Five Reasons To Get Kids Cooking In The Kitchen

Get kids in the kitchen

Learn valuable life skills

Teaches problem solving and maths skills

I designed KiddiKutter to give my son freedom in the kitchen. It gave him so much more than the thrill of being able to help mum cook.”

— Maria Georgiou

AUSTRALIA, July 10, 2021 / — Children are curious beings, little sponges keen to learn how to do things and be involved in helping around the house. One of those household activities is cooking. Involving them in the cooking process is not just good for learning how to make a meal but also good for motor skills, conversational skills and self-confidence.

Maria Georgiou knows from experience how important it is for children to be involved in this family activity. When her son was three, he asked if he could help in the kitchen. As much as Maria wanted to let him help, her son had dyspraxia (clumsy child syndrome), and handing him a knife was courting disaster. She found a solution. Maria designed and manufactured a safe knife suitable for children’s hands.

“I ended up designing KiddiKutter because by giving my son freedom in the kitchen it gave him so much more than the thrill of being able to help mum cook,” Maria said.

“Having the right tools, like KiddiKutter, for children to use is important because as a parent, you know they are safe and I found, from letting my kids be involved in making food for the family, there are so many other benefits.”

Maria says there are five reasons to get kids to cook.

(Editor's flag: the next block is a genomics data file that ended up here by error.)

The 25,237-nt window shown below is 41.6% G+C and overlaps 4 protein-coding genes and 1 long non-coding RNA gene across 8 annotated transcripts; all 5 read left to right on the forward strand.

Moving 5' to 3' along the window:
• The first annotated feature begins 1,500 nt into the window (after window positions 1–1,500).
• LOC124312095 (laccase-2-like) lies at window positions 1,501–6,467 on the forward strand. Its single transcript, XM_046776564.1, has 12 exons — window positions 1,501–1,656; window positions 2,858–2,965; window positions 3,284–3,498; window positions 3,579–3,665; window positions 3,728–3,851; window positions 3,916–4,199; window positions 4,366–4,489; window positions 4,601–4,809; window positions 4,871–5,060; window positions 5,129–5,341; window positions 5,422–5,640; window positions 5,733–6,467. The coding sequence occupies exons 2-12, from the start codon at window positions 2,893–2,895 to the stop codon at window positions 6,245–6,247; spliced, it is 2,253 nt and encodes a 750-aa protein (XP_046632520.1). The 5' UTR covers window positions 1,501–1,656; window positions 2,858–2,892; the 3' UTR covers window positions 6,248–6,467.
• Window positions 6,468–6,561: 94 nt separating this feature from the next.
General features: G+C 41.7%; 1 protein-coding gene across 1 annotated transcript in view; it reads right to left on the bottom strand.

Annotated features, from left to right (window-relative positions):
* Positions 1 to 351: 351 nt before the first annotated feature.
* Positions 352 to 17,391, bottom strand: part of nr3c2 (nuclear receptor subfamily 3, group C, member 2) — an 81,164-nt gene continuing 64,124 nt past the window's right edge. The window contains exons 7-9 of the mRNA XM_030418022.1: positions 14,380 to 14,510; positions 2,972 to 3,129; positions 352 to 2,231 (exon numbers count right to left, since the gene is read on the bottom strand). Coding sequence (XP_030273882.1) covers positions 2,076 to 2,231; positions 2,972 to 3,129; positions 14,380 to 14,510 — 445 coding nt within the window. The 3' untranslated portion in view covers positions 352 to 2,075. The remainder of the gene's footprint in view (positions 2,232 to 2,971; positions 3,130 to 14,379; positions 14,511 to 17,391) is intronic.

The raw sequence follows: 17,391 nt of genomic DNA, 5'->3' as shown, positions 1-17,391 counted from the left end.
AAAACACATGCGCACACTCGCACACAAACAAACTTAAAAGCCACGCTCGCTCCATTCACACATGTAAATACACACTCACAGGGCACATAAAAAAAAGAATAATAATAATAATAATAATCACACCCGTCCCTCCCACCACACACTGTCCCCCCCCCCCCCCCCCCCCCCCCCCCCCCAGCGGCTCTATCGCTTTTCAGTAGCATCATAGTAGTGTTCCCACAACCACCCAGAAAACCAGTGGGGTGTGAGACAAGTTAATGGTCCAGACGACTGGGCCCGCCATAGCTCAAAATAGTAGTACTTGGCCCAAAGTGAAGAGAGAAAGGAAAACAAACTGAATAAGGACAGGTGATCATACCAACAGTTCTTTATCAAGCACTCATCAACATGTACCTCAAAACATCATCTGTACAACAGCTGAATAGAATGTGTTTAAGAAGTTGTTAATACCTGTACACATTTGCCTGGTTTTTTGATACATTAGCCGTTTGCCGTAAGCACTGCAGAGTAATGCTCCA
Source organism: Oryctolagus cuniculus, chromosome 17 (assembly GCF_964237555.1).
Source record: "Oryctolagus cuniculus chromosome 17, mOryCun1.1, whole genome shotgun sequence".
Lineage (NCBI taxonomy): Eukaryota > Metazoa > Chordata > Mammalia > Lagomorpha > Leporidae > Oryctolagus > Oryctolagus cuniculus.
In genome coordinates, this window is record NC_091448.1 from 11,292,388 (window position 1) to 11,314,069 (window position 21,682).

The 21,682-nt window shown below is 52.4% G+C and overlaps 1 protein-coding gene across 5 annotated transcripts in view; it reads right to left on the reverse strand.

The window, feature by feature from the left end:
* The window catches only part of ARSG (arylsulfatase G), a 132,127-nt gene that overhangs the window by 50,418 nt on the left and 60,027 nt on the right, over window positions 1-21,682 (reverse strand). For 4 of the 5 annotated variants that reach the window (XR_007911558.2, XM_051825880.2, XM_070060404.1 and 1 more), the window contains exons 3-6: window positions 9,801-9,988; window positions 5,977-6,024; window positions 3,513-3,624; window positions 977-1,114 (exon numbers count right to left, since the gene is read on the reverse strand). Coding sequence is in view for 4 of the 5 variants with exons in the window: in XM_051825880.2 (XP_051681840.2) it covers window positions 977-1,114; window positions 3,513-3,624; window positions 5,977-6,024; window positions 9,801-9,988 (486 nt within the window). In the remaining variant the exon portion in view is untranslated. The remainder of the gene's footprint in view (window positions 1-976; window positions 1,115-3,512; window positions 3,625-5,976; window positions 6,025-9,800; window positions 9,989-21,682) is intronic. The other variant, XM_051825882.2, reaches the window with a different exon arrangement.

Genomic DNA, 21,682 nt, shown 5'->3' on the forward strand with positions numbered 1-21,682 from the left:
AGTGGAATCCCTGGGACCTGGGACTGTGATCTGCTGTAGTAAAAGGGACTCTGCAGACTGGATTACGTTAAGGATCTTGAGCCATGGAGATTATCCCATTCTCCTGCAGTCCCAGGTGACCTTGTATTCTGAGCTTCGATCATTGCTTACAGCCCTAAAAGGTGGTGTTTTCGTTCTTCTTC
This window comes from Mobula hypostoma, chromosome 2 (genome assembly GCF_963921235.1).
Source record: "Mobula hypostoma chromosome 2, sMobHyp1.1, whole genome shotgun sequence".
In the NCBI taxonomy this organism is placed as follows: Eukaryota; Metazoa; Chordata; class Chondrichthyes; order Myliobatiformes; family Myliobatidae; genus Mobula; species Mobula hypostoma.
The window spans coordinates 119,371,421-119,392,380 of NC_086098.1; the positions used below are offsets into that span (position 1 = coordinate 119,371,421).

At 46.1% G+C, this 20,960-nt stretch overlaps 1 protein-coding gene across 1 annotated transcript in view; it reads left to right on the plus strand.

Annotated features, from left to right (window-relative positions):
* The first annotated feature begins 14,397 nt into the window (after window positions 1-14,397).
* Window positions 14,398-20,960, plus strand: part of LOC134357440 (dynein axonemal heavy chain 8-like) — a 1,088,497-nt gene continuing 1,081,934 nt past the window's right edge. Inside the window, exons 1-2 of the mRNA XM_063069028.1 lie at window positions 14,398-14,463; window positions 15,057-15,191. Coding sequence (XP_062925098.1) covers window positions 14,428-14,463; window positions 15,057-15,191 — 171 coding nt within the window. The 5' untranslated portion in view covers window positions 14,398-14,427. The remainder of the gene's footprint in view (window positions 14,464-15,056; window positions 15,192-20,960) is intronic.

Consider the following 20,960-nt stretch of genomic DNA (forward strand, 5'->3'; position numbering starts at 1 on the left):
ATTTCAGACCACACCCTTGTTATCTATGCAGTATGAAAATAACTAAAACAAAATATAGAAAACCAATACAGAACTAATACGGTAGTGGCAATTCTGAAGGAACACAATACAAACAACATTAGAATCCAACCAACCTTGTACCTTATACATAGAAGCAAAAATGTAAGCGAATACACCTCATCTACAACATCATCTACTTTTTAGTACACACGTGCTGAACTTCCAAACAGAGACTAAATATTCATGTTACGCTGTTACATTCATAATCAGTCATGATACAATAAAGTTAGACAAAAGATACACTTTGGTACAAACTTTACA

1. Expand their palate – when children are working alongside you to prepare food, you can encourage them to taste as they go. When children are able to touch and feel the ingredients, they are curious about the taste, feel and sensations of the food. It is a good way to introduce a wider variety of flavours into their diet.

2. Health conversations – while your child is expanding their palate, you can have tasty conversations about why the food is good for them. You can talk about the colour of the food – why the orange in carrots is good for their eyes, or the red in tomatoes also give vitamin C as oranges do.

3. Follow instructions and improve maths skills – being able to read a recipe and follow the instructions is good for brain development and problem-solving. Cooking encourages thinking, problem-solving, and creativity and an opportunity to use counting, measuring, following a sequence, following directions, and cause and effect.

4. Family time – life is so busy and quality time is more important than ever. By making a cake or a lunch together you get to spend time with your child, talking about the day, what they are watching and how they are feeling. It is a good opportunity to check in with how life is going for them …and they will love the one-on-one time with you.

5. Confident kids – Hands-on cooking activities develop confidence and skills. Teaching your child how to use a knife safely, how to measure flour into a bowl or serve the meal onto the plate, gives children an opportunity to be independent. Try to let them make mistakes and a mess. The more they are able to make their own decisions, the more resilient they will be.

One day your little one will be leaving home and the recipe for strong, resilient children can start in the kitchen.

Annette Densham
The Audacious Agency
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